Naim Mu-so Qb
FOR Outstanding build; features; big, bold sound; decent detail; rhythmic know-how AGAINST Bass is a little rich for neutral ears; could have more insight in the midrange
In 2014, Naim took some time out from producing more traditional hi-fi kit to have a punt at the wireless speaker market. It not only gained a legion of new fans but also proved it could bring hi-fi sound quality to a one-box design, albeit at a price.
Then Naim went a step further, by taking everything that we love about the original Mu-so and squeezing it into a more affordable, more compact design. The result was the Mu-so Qb, a stylish speaker with a small footprint but a big personality.
A ‘floating’ cube
The Qb’s design is striking yet minimalist, with an illuminated acrylic base that makes it look as though it’s hovering; its otherwise crisp outlines softened by the characteristic ripple of its three grilles.
As with the Mu-so, these grilles can be switched up from a dramatic black to more playful choices of blue, red or orange, while the back edge of the cube is given up to the same distinctive aluminium heat sink that kept things cool on the original.
It’s impeccably made – heavier than you might expect, and topped with the same gorgeous touchscreen dial that we loved on the original Mu-so.
Naim has positioned a five-strong custom driver set-up into a sturdy casing behind the front panel, placing some at an angle in order to widen the sound.
There are two dome tweeters, two midrange drivers and a single woofer supported by two passive radiators, all coming together to deliver a huge 300W.
Apple Airplay, aptx Bluetooth, Spotify Connect, Tidal and internet radio are all present, as is upnp for sniffing out music stored on your home network.
Hard-wire for hi-res
Fans of high-resolution music are in luck, with support for everything from MP3S all the way up to 24-bit/192khz hi-res tracks in WAV, FLAC and AIFF. The only catch is that you’ll need to be hard-wired to get the best sample rates.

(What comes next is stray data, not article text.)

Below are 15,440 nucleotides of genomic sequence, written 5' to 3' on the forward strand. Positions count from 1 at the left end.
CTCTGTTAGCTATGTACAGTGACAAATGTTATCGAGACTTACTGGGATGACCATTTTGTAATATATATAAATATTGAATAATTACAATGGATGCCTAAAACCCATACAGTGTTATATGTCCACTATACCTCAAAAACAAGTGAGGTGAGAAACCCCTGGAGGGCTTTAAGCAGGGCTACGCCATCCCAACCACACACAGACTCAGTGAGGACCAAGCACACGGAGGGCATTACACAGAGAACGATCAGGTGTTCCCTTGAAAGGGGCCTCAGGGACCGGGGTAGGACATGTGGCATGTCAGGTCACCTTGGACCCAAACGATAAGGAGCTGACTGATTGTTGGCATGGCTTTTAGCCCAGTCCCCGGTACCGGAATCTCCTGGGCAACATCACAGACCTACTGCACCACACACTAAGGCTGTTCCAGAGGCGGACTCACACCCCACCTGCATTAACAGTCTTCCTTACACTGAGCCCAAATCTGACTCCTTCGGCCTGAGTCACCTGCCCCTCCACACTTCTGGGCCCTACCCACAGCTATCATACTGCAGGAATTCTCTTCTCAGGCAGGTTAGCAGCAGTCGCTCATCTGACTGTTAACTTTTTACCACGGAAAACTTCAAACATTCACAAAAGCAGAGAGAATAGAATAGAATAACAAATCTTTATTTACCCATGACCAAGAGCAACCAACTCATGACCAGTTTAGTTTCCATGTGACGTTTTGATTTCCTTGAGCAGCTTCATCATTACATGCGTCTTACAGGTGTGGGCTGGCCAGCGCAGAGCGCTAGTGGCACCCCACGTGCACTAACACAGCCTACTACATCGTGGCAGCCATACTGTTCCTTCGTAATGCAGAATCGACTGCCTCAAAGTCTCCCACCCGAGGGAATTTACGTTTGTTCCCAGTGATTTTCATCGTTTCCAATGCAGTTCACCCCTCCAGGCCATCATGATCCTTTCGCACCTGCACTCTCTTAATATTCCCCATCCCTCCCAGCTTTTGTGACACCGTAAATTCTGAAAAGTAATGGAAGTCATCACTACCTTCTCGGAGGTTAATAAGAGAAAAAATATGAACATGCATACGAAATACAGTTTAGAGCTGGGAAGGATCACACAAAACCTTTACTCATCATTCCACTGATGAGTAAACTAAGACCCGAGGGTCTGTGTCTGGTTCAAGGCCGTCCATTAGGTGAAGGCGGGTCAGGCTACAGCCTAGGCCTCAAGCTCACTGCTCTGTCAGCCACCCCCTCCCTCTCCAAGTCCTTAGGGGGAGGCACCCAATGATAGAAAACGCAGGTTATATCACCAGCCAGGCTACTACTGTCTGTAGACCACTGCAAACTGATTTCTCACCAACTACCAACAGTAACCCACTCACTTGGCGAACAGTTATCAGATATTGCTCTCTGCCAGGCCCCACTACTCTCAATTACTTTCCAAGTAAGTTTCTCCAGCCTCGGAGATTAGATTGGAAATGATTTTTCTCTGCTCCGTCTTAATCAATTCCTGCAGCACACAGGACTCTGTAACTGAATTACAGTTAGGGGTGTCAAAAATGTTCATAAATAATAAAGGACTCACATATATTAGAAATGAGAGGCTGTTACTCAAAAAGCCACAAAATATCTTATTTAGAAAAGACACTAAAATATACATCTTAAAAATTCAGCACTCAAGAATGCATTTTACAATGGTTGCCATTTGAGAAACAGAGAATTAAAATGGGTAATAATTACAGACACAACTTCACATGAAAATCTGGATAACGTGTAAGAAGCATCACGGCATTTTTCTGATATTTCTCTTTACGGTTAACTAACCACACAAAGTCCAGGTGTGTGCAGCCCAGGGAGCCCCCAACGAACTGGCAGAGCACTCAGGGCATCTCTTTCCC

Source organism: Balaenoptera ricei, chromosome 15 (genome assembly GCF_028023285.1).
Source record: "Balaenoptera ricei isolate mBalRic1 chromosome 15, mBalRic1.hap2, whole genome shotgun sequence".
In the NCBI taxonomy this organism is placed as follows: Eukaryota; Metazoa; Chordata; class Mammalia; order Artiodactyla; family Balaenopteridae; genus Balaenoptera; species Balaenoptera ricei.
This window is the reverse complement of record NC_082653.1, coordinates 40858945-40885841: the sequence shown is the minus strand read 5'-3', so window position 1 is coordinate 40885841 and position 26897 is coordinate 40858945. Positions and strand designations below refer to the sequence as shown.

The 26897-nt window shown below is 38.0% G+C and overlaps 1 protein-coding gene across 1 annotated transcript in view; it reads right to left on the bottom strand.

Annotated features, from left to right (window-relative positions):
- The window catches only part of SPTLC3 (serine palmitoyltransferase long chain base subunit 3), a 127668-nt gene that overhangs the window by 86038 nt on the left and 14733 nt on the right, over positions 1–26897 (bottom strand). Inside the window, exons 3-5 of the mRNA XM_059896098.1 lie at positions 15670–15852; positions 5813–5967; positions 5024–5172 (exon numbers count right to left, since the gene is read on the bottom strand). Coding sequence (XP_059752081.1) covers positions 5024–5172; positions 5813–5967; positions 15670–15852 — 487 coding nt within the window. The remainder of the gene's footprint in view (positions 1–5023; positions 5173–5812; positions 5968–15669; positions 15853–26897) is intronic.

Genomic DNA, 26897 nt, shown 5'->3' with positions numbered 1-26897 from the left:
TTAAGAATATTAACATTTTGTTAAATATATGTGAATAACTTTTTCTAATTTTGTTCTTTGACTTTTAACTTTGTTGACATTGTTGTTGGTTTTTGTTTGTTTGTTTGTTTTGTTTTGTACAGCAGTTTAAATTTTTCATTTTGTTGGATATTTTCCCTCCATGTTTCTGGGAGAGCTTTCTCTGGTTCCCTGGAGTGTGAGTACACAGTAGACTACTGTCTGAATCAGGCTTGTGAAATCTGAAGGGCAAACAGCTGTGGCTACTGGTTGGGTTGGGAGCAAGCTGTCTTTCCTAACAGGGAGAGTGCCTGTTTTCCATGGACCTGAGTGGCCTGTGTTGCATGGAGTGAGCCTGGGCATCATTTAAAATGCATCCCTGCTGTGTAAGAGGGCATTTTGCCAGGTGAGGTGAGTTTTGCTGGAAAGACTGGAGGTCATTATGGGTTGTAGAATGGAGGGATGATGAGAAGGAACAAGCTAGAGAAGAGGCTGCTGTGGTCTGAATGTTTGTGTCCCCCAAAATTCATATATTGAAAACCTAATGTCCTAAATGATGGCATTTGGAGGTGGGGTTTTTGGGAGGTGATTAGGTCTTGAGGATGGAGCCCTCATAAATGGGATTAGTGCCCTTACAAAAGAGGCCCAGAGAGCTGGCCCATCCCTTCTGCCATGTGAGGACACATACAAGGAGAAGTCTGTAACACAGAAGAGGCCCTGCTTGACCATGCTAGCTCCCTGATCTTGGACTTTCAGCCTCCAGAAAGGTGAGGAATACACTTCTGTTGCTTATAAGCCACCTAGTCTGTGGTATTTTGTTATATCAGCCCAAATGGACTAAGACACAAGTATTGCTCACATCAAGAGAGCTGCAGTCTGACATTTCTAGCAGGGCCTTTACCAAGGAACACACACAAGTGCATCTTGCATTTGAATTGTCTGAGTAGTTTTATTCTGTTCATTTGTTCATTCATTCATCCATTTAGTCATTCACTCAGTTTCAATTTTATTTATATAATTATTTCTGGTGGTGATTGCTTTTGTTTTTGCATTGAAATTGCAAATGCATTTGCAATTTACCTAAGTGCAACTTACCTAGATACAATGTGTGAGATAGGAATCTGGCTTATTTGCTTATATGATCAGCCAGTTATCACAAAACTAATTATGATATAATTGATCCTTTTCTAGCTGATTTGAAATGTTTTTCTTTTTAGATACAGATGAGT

Once you’re set up with Naim’s neat app (through which you can control a multi-room system), you’re ready to hear just how powerful the Qb is. It delivers a size and scale you just wouldn’t expect from such compact dimensions.
It offers a muscular presentation that certainly isn’t short of clout in the low end. Listen to Top Boy by Blacks and the larger-than-life bassline is deep and weighty. It's a touch overstated though, and lacks a little precision.
While the bass might steal the show in the sonic signature, its solidity rubs off on the midrange and treble too. Vocals are pretty clean and focused, while the high-end sounds open and composed – there’s little hardness here.
We do note a slight lack of subtlety in the midrange of Nina Simone’s when compared with the cheaper B&W Zeppelin Wireless though, the finer details staying hidden beneath its bold-as-brass presentation. Dynamics, too, are not quite as expressive.
The likes of the larger (and newer) Audiopro Drumfire are clearly better when it comes to outright insight, transparency and scale, although the Qb’s timing is still something it can be proud of alongside rivals.
That confident persona and sheer weight are valuable assets in such a small speaker. Add in a whole load of streaming connectivity and you have a very comprehensive speaker indeed. The Qb might not rate as one of the very best at this price but it remains a product to take seriously.